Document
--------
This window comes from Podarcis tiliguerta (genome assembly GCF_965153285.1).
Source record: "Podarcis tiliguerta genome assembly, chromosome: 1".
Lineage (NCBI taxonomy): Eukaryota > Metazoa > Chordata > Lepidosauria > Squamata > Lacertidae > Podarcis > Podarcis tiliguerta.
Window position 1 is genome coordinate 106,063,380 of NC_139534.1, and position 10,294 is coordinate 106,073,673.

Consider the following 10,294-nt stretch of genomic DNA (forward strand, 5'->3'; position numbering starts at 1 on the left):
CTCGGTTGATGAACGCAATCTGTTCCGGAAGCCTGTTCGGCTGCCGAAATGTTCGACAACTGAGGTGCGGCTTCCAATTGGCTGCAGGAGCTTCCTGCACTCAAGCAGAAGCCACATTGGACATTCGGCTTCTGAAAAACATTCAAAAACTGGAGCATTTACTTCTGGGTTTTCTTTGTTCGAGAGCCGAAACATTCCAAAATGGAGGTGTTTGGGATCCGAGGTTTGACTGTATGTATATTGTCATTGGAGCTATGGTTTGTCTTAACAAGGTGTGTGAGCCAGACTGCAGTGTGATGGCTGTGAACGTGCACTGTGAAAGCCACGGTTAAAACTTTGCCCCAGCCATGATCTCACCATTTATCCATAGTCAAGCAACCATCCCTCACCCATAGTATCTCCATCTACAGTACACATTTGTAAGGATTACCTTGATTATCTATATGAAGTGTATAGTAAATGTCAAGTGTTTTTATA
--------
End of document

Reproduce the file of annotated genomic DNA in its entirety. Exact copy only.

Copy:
This window comes from Podarcis tiliguerta (genome assembly GCF_965153285.1).
Source record: "Podarcis tiliguerta genome assembly, chromosome: 1".
Lineage (NCBI taxonomy): Eukaryota > Metazoa > Chordata > Lepidosauria > Squamata > Lacertidae > Podarcis > Podarcis tiliguerta.
Window position 1 is genome coordinate 106,063,380 of NC_139534.1, and position 10,294 is coordinate 106,073,673.

Consider the following 10,294-nt stretch of genomic DNA (forward strand, 5'->3'; position numbering starts at 1 on the left):
CTCGGTTGATGAACGCAATCTGTTCCGGAAGCCTGTTCGGCTGCCGAAATGTTCGACAACTGAGGTGCGGCTTCCAATTGGCTGCAGGAGCTTCCTGCACTCAAGCAGAAGCCACATTGGACATTCGGCTTCTGAAAAACATTCAAAAACTGGAGCATTTACTTCTGGGTTTTCTTTGTTCGAGAGCCGAAACATTCCAAAATGGAGGTGTTTGGGATCCGAGGTTTGACTGTATGTATATTGTCATTGGAGCTATGGTTTGTCTTAACAAGGTGTGTGAGCCAGACTGCAGTGTGATGGCTGTGAACGTGCACTGTGAAAGCCACGGTTAAAACTTTGCCCCAGCCATGATCTCACCATTTATCCATAGTCAAGCAACCATCCCTCACCCATAGTATCTCCATCTACAGTACACATTTGTAAGGATTACCTTGATTATCTATATGAAGTGTATAGTAAATGTCAAGTGTTTTTATA